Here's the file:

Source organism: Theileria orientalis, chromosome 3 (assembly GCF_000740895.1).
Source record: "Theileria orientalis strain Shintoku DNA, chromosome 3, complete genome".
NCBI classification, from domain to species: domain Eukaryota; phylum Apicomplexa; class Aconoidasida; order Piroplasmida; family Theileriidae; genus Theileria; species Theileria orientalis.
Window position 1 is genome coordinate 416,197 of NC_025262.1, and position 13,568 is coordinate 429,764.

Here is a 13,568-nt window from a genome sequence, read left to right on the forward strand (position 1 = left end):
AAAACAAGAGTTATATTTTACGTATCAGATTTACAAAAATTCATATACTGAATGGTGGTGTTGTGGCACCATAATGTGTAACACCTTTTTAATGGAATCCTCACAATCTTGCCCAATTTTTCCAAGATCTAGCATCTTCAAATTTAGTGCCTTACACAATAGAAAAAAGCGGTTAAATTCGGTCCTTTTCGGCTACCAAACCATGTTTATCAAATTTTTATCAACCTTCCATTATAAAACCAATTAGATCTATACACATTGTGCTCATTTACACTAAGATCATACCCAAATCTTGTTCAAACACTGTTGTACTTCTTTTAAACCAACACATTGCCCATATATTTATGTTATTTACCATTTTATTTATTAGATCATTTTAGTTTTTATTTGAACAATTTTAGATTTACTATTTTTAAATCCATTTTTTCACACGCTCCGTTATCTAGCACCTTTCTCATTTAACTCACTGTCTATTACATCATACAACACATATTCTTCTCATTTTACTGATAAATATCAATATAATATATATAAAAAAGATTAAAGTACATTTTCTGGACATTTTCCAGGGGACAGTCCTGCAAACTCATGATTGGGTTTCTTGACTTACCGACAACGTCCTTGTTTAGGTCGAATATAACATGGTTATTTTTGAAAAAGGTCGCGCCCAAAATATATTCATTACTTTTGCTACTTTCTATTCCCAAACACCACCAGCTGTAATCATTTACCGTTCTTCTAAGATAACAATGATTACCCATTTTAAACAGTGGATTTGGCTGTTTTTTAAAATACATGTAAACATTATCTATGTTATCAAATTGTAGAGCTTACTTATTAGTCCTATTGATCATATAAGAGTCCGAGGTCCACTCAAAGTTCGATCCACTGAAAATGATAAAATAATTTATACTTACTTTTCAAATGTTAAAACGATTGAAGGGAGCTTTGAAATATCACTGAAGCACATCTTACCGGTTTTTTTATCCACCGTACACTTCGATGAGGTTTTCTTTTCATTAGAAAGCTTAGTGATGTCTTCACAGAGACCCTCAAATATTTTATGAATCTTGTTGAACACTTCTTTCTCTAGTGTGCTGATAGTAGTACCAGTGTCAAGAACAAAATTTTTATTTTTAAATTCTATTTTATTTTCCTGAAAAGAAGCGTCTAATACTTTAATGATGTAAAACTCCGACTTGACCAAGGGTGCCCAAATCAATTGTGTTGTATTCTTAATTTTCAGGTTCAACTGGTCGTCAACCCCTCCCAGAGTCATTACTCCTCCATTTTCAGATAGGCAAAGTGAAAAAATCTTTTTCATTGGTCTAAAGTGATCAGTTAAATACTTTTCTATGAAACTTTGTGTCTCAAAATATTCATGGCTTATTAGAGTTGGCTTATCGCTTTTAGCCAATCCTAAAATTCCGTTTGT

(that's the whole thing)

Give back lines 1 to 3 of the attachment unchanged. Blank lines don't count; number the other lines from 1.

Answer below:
Source organism: Theileria orientalis, chromosome 3 (assembly GCF_000740895.1).
Source record: "Theileria orientalis strain Shintoku DNA, chromosome 3, complete genome".
NCBI classification, from domain to species: domain Eukaryota; phylum Apicomplexa; class Aconoidasida; order Piroplasmida; family Theileriidae; genus Theileria; species Theileria orientalis.